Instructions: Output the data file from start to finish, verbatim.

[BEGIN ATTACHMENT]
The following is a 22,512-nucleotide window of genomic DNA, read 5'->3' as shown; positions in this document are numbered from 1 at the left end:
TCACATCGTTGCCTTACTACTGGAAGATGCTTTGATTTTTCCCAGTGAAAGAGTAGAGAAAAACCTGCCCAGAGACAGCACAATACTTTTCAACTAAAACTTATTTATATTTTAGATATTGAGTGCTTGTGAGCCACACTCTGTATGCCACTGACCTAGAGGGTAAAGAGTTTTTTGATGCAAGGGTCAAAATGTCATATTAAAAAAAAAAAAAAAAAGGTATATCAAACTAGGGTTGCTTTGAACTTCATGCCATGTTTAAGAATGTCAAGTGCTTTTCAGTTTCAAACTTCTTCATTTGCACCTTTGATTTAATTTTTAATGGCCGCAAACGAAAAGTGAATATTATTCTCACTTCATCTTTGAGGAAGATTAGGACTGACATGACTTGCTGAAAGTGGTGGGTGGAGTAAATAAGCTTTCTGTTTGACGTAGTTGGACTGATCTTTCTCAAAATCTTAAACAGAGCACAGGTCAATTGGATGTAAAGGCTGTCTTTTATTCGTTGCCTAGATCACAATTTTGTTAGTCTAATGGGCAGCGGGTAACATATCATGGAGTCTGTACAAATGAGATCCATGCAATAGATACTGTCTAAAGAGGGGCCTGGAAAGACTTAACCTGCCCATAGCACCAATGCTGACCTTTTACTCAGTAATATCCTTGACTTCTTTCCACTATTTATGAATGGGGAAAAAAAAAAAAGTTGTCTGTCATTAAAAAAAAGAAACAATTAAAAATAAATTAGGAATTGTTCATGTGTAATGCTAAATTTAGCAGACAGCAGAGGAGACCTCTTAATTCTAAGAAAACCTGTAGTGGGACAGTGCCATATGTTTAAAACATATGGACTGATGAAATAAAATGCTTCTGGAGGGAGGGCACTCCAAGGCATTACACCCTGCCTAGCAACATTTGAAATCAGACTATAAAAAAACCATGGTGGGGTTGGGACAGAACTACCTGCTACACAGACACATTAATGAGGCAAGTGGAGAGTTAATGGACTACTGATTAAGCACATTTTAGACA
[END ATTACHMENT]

The following is a 22,512-nucleotide window of genomic DNA, read 5'->3' as shown; positions in this document are numbered from 1 at the left end:
TCACATCGTTGCCTTACTACTGGAAGATGCTTTGATTTTTCCCAGTGAAAGAGTAGAGAAAAACCTGCCCAGAGACAGCACAATACTTTTCAACTAAAACTTATTTATATTTTAGATATTGAGTGCTTGTGAGCCACACTCTGTATGCCACTGACCTAGAGGGTAAAGAGTTTTTTGATGCAAGGGTCAAAATGTCATATTAAAAAAAAAAAAAAAAAGGTATATCAAACTAGGGTTGCTTTGAACTTCATGCCATGTTTAAGAATGTCAAGTGCTTTTCAGTTTCAAACTTCTTCATTTGCACCTTTGATTTAATTTTTAATGGCCGCAAACGAAAAGTGAATATTATTCTCACTTCATCTTTGAGGAAGATTAGGACTGACATGACTTGCTGAAAGTGGTGGGTGGAGTAAATAAGCTTTCTGTTTGACGTAGTTGGACTGATCTTTCTCAAAATCTTAAACAGAGCACAGGTCAATTGGATGTAAAGGCTGTCTTTTATTCGTTGCCTAGATCACAATTTTGTTAGTCTAATGGGCAGCGGGTAACATATCATGGAGTCTGTACAAATGAGATCCATGCAATAGATACTGTCTAAAGAGGGGCCTGGAAAGACTTAACCTGCCCATAGCACCAATGCTGACCTTTTACTCAGTAATATCCTTGACTTCTTTCCACTATTTATGAATGGGGAAAAAAAAAAAAGTTGTCTGTCATTAAAAAAAAGAAACAATTAAAAATAAATTAGGAATTGTTCATGTGTAATGCTAAATTTAGCAGACAGCAGAGGAGACCTCTTAATTCTAAGAAAACCTGTAGTGGGACAGTGCCATATGTTTAAAACATATGGACTGATGAAATAAAATGCTTCTGGAGGGAGGGCACTCCAAGGCATTACACCCTGCCTAGCAACATTTGAAATCAGACTATAAAAAAACCATGGTGGGGTTGGGACAGAACTACCTGCTACACAGACACATTAATGAGGCAAGTGGAGAGTTAATGGACTACTGATTAAGCACATTTTAGACA